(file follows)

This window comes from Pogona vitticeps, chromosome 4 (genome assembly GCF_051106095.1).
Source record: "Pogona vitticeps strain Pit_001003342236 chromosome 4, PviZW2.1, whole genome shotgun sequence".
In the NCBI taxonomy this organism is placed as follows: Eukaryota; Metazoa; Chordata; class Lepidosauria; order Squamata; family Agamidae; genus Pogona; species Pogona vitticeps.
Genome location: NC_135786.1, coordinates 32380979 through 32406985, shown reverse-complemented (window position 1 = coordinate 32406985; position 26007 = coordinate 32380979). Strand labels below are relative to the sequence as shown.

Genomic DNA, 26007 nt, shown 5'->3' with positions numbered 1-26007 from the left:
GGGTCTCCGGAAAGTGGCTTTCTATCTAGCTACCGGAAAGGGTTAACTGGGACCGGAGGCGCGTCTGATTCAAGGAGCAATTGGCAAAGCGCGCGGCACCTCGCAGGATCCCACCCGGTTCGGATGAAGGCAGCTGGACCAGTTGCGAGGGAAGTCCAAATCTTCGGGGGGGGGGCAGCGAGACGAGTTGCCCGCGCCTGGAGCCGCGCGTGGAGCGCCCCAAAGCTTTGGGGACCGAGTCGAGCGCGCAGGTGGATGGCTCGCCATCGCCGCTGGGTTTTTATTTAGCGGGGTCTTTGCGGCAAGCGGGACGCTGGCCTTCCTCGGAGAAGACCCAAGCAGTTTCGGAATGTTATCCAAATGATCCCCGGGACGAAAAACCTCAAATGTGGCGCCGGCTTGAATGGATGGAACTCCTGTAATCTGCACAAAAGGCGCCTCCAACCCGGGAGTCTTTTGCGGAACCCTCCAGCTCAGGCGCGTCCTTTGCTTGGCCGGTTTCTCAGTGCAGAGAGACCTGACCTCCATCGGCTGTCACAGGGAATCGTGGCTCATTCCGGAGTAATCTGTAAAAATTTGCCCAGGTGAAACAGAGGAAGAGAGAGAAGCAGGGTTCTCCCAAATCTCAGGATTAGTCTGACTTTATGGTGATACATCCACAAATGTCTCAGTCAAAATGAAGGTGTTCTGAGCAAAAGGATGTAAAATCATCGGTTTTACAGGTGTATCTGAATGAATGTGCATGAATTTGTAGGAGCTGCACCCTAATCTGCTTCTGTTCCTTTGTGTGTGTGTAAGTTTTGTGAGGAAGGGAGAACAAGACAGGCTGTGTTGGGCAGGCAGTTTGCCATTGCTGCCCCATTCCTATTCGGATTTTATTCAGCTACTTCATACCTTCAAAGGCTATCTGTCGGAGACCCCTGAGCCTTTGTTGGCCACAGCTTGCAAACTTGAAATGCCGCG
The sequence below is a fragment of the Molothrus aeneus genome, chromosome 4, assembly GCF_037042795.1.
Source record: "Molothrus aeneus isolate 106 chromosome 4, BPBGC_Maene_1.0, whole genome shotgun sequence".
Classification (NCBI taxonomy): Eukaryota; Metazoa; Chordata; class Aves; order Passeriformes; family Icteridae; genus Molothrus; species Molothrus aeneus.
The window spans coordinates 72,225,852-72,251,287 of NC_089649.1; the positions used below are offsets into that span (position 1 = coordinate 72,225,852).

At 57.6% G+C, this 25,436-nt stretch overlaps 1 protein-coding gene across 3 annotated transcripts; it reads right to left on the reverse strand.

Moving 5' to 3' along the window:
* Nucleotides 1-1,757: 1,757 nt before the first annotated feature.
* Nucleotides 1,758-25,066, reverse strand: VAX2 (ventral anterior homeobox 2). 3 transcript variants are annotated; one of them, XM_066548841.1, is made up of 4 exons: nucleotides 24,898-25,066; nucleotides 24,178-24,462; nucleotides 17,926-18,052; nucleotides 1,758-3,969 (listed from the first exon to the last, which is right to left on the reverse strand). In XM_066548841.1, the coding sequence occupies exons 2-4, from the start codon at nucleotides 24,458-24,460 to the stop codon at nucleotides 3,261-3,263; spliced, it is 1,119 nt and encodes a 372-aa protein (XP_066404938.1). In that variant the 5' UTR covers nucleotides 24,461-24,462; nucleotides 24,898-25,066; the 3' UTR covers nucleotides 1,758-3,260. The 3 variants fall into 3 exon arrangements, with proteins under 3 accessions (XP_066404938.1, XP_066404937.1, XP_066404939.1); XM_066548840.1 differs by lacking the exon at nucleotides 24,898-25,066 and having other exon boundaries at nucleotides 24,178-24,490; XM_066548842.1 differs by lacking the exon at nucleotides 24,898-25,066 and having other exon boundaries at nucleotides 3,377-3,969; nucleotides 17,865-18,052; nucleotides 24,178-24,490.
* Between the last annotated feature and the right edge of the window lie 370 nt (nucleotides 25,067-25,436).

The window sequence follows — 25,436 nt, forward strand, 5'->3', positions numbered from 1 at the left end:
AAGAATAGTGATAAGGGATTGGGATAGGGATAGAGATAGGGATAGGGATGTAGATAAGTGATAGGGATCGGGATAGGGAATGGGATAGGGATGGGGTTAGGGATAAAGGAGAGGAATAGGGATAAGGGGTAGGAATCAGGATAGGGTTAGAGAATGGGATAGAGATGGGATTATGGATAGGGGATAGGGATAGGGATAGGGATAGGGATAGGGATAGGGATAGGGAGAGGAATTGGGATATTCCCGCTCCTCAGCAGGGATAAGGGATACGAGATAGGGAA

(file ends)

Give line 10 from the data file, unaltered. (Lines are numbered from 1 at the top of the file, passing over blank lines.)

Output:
The window spans coordinates 72,225,852-72,251,287 of NC_089649.1; the positions used below are offsets into that span (position 1 = coordinate 72,225,852).